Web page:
I went to the Ohio Linux Fest this year to give the closing keynote address to somewhere around 300 folks. And trust me…this will show up later so you’ll know what I mean…the last two minutes of my keynote were the best part. Wait for it…soon.
But that wasn’t the sum of what I brought home. What I came home with was something a bit more substantial…. I came home with great expectations and hope for our future. “Our” future? It’s not like I have a crystal ball or a divining rod. But I do have a unique perspective on who will lead us into that future. They range from second year high school students to grown adults in their first year of college.
Linux is more than an alternative operating system. It’s an entire culture of sharing, of learning…and learning how to share. The torch will be passed from graybeards like Jon “Maddog” Hall to the young who are now making their talents known. Guys like Michael Schultheiss and Warren Moore…and I am just breaking my brain trying to remember the java programmer who Randy Noseworthy and I had lunch with. It’s these people that will lead us to Mars, cure diabetes and make cancer an inconvenience and not a death sentence.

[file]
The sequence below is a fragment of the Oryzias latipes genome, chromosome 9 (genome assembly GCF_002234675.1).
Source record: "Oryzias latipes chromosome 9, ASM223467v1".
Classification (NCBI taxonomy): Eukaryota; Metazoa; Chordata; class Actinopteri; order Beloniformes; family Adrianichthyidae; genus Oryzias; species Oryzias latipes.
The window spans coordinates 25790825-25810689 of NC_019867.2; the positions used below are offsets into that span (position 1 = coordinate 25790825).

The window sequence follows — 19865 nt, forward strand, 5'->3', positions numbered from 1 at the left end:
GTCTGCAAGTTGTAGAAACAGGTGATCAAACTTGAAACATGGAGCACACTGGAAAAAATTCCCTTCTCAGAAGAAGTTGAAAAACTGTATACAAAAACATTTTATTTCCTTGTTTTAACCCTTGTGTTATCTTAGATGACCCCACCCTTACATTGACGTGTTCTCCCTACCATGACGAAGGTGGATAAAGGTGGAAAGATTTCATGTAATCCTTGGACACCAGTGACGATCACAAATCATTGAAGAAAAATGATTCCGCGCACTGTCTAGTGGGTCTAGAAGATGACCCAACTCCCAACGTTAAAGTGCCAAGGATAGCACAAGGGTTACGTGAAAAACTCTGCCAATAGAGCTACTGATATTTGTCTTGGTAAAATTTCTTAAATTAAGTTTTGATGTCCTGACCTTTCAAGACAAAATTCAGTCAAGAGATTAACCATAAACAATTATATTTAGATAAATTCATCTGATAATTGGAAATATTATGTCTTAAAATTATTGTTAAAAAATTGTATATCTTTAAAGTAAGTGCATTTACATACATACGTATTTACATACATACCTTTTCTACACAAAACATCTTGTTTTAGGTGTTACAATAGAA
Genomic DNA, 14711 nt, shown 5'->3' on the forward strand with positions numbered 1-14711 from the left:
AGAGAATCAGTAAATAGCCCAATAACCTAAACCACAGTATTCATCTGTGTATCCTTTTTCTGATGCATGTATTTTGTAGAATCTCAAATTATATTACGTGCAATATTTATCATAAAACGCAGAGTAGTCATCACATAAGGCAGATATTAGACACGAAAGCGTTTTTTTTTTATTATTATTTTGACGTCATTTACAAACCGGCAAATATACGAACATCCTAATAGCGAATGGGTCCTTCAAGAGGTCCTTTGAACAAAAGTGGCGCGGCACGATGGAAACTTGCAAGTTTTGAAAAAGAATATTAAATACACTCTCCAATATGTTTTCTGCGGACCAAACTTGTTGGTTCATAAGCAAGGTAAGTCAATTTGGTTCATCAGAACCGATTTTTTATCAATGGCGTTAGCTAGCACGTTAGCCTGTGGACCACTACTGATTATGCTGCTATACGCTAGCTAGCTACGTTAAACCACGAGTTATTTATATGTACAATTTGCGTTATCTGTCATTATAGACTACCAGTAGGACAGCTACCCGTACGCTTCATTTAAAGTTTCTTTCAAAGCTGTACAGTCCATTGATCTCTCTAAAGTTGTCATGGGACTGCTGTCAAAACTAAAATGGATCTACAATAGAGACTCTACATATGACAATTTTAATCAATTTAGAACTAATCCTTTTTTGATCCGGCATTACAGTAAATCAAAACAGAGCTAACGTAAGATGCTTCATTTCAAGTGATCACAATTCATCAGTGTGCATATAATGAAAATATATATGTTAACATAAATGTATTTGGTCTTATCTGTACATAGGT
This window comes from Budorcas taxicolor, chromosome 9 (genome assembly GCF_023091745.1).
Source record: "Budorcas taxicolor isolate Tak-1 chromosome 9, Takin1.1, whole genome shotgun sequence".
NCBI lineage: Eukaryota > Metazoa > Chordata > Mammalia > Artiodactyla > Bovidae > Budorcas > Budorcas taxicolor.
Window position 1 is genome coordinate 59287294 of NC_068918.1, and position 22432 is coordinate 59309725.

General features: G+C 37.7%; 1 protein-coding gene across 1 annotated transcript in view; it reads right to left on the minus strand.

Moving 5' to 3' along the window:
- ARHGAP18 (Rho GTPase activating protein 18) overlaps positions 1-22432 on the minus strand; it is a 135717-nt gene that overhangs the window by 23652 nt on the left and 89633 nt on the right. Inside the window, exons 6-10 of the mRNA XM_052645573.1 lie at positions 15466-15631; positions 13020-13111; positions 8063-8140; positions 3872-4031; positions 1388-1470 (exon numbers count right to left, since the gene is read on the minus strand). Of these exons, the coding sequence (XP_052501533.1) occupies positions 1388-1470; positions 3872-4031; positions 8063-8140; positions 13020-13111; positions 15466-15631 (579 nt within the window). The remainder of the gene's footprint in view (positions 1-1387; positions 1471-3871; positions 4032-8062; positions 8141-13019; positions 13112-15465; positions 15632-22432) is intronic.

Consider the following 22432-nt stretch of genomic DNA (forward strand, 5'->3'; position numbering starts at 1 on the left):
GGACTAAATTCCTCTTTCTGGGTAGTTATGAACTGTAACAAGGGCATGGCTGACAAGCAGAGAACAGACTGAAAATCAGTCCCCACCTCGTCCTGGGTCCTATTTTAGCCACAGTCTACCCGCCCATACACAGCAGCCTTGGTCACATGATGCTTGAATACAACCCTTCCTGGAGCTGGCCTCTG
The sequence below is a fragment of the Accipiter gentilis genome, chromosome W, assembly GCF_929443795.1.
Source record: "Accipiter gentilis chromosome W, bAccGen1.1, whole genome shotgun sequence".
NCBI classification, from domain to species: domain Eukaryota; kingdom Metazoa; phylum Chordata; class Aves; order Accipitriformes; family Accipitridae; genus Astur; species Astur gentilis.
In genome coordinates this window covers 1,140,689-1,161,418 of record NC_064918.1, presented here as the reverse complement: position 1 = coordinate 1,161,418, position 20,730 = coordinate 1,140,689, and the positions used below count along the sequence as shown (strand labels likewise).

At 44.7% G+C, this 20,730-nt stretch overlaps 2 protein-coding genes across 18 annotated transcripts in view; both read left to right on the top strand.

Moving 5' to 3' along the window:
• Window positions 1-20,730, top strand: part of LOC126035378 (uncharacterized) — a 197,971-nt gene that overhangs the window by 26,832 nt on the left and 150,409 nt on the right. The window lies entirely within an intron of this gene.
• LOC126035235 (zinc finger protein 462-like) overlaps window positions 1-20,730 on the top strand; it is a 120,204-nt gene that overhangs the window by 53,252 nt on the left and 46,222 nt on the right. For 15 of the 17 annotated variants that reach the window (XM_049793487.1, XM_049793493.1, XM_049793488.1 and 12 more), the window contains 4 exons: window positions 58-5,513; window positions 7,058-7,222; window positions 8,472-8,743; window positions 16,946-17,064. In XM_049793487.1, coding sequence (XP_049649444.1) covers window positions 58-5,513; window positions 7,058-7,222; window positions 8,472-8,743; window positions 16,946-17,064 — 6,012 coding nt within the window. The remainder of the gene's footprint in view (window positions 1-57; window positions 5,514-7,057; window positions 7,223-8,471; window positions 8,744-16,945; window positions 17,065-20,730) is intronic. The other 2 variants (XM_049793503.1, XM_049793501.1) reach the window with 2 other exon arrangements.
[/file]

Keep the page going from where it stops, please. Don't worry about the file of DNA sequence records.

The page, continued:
The talks or sessions ran from the ultra-technical to more sociological areas…like my keynote. Brilliant minds gathered to look upon the work of others and ask others to look upon theirs. The open source/Linux culture isn’t about competing…its about collaboration and cooperation. I interviewed a young lady, quite introverted but intense. Her name is Lauren and she really didn’t want to be “officially” interviewed. She stated that this was her first Linux fest and that she would make any decisions about attending more fests based on what Ohio gave to her.
On Saturday night the after party was an odd, almost esoteric experience. As I sat with Michael Schultheiss and Beth Lynn Eicher, the sound track from “The Rocky Horror Picture Show” pounded out through the system speakers as “Plan 9 From Outer Space” played out on the big screen. It brought back a bit of dialog I remembered:
“We could take in an old Steve Reeves movie…”
If you get that, you get it. If not, here…have some toast.
Speaking of Lauren, as I made my way back to the bar to get my single malt freshened, I spotted her at a table with some of the BSD folks. She was laughing so hard, she was having trouble catching her breath. Whaddaya wanna bet that we’ll be seeing her again?
Oh, and by the way…she’s a programmer fluent in three marketable languages. She interviews for a new job at a small junior college close to the Kentucky border next week. I hope she isn’t competing with someone already there. It won’t even be a contest.
Next week, catch a blow by blow as I talk about the sessions I attended. I am waiting for permissions for some people so we can publish. See you Tuesday.
Ken Starks is the founder of the Helios Project and Reglue, which for 20 years provided refurbished older computers running Linux to disadvantaged school kids, as well as providing digital help for senior citizens, in the Austin, Texas area. He was a columnist for FOSS Force from 2013-2016, and remains part of our family. Follow him on Twitter: @Reglue